This is my second post on Gauri Kund. It seems I will keep coming back for more. The first post with the key words Gauri Kund and Kedareshwar had received some confused and, in the beginning confusing, heavy traffic just after the Uttaranchal Kedar Temple tragedy. It then sank back to its habitual seclusion. The images of the kund show the quadrangular stone steps leading to the bottom of the kund. That was a long time after the flooded Gangaji had receded. The images of the kund in this post are different because it’s still full of the water of Gangaji left behind.
Why do I keep coming back here? Because the Kedar-Vijaynagram Ghat area of the riverfront happens to be the place where I was introduced to the ghats and temples of Kasi. My grandparents, like many other religious people of Kedar khand, used to go for their daily dip in Gangaji, followed by a darshan in the temple that has lent its name to Kedar Ghat. My grandfather would then proceed to Baba Vishwanath’s temple but my grandmother usually returned after her darshan at Kedarji.
The image above shows the entrance of the famous temple from the side of the ghats. I remember how I loathed walking bare feet on the wet, slippery and partly filthy stretches of galis and streets for the various visits to Vishwanath Temple. So, although my grandparents used to leave their slippers at home, I used to wear them at least up to Kedar Temple. My grandparents had acquaintances at Karpatriji’s Math and at a couple of shops at the main entrance to Kedarnath Temple. I’d open my slippers at one of those places and then enter the long corridor (Bum Bhola) leading to Vijaynagram Ghat.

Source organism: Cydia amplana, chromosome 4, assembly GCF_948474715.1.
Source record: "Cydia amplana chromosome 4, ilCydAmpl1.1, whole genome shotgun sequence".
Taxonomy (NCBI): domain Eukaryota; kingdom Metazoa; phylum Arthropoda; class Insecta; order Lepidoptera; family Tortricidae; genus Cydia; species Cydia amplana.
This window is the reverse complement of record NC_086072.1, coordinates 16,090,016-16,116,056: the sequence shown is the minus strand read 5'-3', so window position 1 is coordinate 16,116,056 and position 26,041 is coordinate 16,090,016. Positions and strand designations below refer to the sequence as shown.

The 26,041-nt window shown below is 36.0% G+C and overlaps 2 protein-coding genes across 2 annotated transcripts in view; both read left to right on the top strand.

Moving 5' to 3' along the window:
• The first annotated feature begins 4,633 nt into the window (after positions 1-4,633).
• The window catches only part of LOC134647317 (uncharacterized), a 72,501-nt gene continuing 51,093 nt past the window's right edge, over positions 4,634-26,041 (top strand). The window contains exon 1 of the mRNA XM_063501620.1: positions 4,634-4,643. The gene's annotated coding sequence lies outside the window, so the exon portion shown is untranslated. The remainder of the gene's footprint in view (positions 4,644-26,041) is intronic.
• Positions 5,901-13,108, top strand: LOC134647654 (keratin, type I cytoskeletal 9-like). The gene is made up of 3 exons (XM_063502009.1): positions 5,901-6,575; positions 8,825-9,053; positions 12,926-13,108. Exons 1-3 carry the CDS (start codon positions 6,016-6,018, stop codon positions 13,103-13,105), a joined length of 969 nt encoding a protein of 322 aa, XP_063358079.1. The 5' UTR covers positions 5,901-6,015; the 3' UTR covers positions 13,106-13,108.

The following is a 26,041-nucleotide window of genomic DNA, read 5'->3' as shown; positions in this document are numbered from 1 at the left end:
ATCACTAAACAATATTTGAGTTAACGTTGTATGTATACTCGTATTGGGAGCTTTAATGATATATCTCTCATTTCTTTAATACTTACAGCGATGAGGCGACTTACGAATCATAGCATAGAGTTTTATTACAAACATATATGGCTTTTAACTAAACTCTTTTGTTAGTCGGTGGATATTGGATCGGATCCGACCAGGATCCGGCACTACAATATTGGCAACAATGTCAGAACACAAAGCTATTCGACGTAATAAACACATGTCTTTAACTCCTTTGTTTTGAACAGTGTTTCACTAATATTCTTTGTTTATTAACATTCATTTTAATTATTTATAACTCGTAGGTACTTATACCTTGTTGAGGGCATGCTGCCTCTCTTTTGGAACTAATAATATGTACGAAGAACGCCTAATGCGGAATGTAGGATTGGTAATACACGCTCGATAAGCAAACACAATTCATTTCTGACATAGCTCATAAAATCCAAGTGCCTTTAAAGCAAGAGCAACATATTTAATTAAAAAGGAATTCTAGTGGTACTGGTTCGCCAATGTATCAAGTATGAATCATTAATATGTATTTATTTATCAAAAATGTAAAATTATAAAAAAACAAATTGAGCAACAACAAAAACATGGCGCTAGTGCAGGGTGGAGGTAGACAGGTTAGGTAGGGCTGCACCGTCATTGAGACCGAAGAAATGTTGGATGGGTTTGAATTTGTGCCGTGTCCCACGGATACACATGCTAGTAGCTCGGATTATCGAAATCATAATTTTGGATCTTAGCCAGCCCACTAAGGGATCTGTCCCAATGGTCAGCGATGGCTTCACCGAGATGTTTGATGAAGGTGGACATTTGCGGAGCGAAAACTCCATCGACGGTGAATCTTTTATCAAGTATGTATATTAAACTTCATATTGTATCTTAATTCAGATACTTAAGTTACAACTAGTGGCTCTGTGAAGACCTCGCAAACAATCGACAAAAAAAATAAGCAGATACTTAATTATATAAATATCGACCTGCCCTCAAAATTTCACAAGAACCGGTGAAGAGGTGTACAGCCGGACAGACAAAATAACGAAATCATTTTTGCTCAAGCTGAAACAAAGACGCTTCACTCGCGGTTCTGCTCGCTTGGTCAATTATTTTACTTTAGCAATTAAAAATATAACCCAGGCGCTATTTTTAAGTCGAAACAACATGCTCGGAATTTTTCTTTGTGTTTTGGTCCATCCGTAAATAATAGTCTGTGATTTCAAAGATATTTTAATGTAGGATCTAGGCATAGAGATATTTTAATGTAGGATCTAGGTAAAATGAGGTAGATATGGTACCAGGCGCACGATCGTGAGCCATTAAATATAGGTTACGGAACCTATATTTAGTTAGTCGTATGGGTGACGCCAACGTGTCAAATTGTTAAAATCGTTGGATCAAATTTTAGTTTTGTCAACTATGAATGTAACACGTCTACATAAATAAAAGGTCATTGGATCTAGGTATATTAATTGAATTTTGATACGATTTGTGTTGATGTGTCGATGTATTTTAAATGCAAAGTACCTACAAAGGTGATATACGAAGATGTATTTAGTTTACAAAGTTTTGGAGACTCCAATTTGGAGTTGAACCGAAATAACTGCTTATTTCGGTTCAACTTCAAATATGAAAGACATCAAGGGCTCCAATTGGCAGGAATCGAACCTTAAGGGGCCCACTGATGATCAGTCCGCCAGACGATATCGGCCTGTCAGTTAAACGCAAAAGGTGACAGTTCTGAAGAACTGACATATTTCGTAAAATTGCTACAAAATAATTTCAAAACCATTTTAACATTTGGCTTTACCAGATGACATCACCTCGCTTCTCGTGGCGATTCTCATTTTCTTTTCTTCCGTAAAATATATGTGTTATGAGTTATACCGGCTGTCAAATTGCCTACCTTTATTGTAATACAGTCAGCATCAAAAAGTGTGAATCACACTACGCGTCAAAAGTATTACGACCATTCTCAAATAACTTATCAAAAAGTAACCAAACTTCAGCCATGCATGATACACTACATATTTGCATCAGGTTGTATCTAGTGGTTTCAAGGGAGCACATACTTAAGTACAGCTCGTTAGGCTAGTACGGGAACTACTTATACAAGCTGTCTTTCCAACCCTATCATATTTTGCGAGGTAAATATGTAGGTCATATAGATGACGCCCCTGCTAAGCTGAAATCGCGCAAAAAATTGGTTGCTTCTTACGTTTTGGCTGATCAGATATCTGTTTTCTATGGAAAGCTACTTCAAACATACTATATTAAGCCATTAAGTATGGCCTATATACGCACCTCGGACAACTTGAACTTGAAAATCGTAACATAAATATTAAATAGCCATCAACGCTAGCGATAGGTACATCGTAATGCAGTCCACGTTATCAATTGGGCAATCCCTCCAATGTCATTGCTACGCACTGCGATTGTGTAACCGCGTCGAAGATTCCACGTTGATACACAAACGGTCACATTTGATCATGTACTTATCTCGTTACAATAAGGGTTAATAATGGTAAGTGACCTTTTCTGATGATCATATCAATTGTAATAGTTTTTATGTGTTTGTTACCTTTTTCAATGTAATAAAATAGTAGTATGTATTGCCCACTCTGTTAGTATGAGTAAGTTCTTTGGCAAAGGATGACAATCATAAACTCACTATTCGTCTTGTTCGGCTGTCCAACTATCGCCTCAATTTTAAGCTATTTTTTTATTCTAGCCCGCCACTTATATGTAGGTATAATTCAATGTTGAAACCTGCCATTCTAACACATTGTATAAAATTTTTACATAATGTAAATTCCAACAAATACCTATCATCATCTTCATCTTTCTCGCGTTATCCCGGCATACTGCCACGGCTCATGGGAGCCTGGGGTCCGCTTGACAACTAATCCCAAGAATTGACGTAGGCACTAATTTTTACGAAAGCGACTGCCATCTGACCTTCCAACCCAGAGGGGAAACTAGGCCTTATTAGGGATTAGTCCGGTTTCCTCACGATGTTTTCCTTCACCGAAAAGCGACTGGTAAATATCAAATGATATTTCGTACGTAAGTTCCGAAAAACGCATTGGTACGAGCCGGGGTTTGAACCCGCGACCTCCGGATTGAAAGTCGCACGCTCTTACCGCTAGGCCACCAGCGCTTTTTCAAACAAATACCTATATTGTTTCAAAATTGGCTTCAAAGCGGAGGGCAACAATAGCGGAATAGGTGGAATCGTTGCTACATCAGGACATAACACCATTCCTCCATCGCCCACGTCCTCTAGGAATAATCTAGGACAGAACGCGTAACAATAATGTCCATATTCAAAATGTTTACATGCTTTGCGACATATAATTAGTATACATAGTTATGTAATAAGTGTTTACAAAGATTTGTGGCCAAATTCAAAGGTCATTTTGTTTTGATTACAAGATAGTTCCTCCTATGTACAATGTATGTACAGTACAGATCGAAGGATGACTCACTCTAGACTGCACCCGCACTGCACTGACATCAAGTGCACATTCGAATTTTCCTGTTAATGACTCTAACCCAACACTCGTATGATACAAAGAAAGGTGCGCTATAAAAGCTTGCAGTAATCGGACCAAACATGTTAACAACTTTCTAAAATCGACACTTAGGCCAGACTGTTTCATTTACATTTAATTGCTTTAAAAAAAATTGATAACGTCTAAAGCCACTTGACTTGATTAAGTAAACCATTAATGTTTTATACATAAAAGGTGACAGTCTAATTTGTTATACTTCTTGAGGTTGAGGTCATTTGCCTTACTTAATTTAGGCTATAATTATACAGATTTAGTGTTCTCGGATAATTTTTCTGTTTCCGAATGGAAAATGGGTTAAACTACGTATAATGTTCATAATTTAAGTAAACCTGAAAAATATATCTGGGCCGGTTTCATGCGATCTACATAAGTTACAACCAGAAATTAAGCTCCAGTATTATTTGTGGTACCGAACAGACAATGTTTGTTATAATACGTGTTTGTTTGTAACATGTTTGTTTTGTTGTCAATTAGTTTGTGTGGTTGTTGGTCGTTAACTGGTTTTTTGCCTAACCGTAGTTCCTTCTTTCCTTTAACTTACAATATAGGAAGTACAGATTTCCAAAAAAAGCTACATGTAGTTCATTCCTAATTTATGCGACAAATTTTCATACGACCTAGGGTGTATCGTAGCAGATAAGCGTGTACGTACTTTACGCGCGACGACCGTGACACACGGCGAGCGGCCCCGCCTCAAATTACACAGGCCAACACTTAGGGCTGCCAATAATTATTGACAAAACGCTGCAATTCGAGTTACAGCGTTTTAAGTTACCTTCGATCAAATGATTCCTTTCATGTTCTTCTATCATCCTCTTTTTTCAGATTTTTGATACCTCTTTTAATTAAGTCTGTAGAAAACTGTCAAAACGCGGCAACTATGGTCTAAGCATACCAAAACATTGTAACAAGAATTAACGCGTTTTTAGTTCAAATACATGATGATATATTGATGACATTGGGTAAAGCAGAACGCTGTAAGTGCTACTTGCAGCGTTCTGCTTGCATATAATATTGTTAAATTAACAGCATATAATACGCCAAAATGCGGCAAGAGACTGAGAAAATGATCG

After taking an occasional dip in Gangaji I’d then climb the endless series of stone steps leading to the riverside entrance of the temple. There are numerous smaller shrines and shivlings on the steps, in the left and right corners. My grandmother and other devotees would offer Gangajal, bael leaves and flowers to the various manifestations of Baba.
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